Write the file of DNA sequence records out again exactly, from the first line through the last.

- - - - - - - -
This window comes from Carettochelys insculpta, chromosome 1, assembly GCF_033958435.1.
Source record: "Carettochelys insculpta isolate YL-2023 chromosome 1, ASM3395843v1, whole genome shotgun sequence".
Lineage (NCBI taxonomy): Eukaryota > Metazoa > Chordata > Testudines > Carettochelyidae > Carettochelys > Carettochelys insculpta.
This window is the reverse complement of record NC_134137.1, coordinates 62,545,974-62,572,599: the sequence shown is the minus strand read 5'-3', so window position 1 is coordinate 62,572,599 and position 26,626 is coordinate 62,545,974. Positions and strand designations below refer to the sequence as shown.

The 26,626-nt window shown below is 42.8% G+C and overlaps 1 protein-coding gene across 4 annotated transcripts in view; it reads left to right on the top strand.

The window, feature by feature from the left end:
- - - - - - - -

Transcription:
This window comes from Carettochelys insculpta, chromosome 1, assembly GCF_033958435.1.
Source record: "Carettochelys insculpta isolate YL-2023 chromosome 1, ASM3395843v1, whole genome shotgun sequence".
Lineage (NCBI taxonomy): Eukaryota > Metazoa > Chordata > Testudines > Carettochelyidae > Carettochelys > Carettochelys insculpta.
This window is the reverse complement of record NC_134137.1, coordinates 62,545,974-62,572,599: the sequence shown is the minus strand read 5'-3', so window position 1 is coordinate 62,572,599 and position 26,626 is coordinate 62,545,974. Positions and strand designations below refer to the sequence as shown.

The 26,626-nt window shown below is 42.8% G+C and overlaps 1 protein-coding gene across 4 annotated transcripts in view; it reads left to right on the top strand.

The window, feature by feature from the left end: